SPAR - Thuthuzela Centre

In her 30 years as a state prosecutor, Linda le Roux has seen little change in the attitude towards survivors of sexual assault.

She rarely finds instances where hijack or robbery victims are blamed for the crimes against them, yet in half of rape cases questions are asked of the victim’s character.

“The minute someone is raped the victim is asked, ‘What did you wear, why didn’t you have someone with you?’ I hardly ever see that kind of thing happening in other crimes,” she said.

“We all have houses with windows and bars, but those houses still get broken into. We don’t blame the homeowner, so why should victims feel guilty just because they are female?”

Le Roux is the National Prosecution Authority’s (NPA) representative at the Thuthuzela Care Centre at Dora Nginza Hospital in Gqeberha, where she monitors the progress of sexual assault cases moving through the court system.

Thuthuzela centres throughout the country offer survivors of rape and other sex crimes medical care, psychological support and a chance at justice. These were established to place all role-players under one roof, eradicating the need for victims to repeat their story.

The Nelson Mandela Bay branch, which receives dozens of cases each month, is a beneficiary of the annual SPAR Eastern Cape Golf Day recently held at the Port Elizabeth Golf Club.

Thanks to proceeds from the event, Le Roux and her team are aiming to beautify the centre since this aspect is not covered by departmental budgets.

SPAR - Thuthuzela Centre

The team at the Thuthuzela Care Centre at Dora Nginza Hospital, from left, site manager Zimkitha Bula, prosecutor Linda le Roux and victim assistant officer Wandiswa Shwaye, is committed to helping victims of gender-based violence. Photo: Full Stop Communications

Top of the list are replacing the carpet in the sitting room and acquiring a fridge for food frequently donated by SPAR EC and other civic organisations.

The family retailer was involved at a national level and they could not be more grateful for what the company did for them, Le Roux said.

“It is important that we show the people who come to us for help that we care. We work with trauma patients who need that kind of environment.

SPAR EC advertising manager Roseann Shadrach said the time for a passive response to gender-based violence (GBV) was over.

Fighting GBV was one of the company’s key pillars and assisting Thuthuzela in Gqeberha was the retailer’s way of putting words into action, she said.

“GBV can be physical, sexual or psychological abuse. It can happen to anyone – women, men or children – and is never acceptable.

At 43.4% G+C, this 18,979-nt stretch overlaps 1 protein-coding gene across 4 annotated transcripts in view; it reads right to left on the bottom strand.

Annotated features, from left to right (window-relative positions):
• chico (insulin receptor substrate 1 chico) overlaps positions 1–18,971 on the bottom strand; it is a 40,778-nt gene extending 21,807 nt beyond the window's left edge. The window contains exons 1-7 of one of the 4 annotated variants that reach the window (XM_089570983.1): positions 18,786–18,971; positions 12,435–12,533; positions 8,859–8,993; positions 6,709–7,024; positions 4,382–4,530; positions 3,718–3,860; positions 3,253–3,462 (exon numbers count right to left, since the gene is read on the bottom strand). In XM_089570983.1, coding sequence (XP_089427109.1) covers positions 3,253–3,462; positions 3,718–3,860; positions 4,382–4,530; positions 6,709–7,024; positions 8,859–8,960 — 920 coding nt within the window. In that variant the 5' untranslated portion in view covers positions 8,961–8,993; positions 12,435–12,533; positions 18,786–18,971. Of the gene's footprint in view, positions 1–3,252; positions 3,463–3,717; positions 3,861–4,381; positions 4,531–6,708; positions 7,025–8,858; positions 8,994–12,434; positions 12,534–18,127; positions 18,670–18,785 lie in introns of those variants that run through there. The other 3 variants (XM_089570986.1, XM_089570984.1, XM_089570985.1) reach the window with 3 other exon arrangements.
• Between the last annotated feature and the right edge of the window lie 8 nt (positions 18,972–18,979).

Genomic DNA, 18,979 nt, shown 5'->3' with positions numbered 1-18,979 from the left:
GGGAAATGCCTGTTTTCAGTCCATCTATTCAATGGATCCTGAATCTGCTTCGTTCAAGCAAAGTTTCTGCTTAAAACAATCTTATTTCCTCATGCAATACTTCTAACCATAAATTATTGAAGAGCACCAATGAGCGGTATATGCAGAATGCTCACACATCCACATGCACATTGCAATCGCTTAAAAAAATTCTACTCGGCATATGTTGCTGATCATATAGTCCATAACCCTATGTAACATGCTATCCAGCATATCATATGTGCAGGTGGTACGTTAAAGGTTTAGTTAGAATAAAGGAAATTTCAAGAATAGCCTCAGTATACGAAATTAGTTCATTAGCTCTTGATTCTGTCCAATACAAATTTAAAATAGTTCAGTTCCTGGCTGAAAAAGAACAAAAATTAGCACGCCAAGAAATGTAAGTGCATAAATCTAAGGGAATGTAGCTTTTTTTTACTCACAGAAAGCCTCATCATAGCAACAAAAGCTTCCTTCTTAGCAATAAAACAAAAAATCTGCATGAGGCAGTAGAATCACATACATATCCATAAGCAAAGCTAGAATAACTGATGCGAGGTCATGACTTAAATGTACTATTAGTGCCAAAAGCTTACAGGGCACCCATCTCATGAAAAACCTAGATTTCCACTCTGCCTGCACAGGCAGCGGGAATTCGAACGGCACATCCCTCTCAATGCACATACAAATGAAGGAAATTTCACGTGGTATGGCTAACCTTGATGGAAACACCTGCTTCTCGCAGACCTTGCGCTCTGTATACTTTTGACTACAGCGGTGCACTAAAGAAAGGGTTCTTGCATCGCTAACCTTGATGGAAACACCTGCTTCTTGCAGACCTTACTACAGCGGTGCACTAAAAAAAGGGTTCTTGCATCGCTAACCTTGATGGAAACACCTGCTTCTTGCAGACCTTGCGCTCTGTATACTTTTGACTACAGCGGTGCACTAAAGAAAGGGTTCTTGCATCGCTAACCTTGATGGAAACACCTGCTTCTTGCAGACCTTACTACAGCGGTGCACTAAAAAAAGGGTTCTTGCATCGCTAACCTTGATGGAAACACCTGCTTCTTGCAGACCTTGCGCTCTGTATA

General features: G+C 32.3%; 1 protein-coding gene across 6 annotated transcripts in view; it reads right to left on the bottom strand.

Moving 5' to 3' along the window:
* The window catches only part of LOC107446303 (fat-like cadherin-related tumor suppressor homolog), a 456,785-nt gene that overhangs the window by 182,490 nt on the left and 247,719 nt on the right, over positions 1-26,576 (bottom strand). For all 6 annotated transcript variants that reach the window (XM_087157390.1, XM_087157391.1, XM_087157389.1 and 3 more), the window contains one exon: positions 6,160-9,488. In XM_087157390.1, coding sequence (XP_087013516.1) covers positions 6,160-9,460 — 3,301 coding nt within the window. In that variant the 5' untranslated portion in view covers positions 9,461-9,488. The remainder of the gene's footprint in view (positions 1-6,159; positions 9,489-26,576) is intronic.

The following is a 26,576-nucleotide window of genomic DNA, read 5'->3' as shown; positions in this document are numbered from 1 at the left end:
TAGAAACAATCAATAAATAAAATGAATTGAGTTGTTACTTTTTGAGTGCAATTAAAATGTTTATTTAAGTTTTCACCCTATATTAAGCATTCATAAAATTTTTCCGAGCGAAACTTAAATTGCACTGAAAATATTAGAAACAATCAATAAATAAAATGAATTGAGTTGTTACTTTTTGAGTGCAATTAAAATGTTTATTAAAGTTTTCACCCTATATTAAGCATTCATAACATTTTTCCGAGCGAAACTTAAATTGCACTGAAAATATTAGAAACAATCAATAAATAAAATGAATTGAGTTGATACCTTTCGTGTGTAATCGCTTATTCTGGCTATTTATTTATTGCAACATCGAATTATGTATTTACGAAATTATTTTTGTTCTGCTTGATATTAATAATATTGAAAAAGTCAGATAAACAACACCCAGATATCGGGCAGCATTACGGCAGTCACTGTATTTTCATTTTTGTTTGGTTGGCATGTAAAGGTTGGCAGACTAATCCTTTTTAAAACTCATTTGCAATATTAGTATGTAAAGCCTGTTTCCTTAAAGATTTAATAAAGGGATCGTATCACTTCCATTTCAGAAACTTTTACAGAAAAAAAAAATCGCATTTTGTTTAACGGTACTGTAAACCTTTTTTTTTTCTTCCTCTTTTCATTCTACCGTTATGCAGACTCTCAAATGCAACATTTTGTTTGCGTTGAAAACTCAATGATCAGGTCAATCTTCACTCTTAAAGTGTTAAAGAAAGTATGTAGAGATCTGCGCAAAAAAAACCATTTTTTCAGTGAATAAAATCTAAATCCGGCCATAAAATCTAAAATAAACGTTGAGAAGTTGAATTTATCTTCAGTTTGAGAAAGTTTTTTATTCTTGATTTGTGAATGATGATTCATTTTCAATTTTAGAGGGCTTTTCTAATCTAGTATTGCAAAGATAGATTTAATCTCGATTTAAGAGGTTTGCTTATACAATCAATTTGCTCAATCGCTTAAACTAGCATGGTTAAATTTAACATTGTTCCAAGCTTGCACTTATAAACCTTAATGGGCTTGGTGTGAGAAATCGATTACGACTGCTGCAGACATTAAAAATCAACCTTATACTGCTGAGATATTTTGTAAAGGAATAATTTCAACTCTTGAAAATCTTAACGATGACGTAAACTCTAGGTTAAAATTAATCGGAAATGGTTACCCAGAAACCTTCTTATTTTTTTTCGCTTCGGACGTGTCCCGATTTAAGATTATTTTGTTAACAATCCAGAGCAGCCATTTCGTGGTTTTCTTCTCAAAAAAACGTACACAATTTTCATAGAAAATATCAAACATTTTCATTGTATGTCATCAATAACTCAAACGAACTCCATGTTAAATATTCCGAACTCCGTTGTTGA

“If you are a victim or if you see someone being abused, know that you are not alone in this fight.”

In her role at the multi-departmental centre, Le Roux offers prosecutorial guidance to ensure cases are ready for court.

“I have a database dating back to 2010 of all rape cases in the area from PE to Kinkelbos. It’s a heck of a lot of cases.”

Le Roux said it was not only about winning cases.

“We are here for that person [who has been attacked]. We want them to not only survive but be stronger on the other side of their ordeal.”

As much as the stigma attached to sexual assault victims rankled, she believed attitudes could change as looking for reasons to blame the victim “started somewhere” and people had the power to alter their behaviour.

“If we say, ‘This is not what we want’, we change our environment. It’s amazing to see how people can overcome being victims to become survivors.”

All sexual assault complainants are referred to a centre once a docket has been opened with the local police. In cases where a sex crime is suspected, hospitals and clinics also refer suspected victims.

From the moment a person arrives, the different agencies work in concert to address every aspect of the assault.

“If a complainant comes to the centre and is emotional, a trained professional is tasked with emotional containment and will comfort her.”

A medical exam, where exhibits are collected, follows.

“Our doctors know exactly what to do. They are trained in forensics, so they know how to testify when cases come before court.”

All cases are linked with dedicated courts and the regional and high courts dealing with these crimes.

A police officer, two NPA representatives, medical practitioner, first-responder and social worker are always on call.

“I consider what we do a passion, not a job,” Le Roux described the 24-hour-a-day operation.

She emphasised that these crimes influenced everyone and that it was every single person’s responsibility to keep communities healthy by advocating against them.”

Last year SPAR honoured the lives of 52 people, mostly women and girls, who had lost their lives in GBV attacks.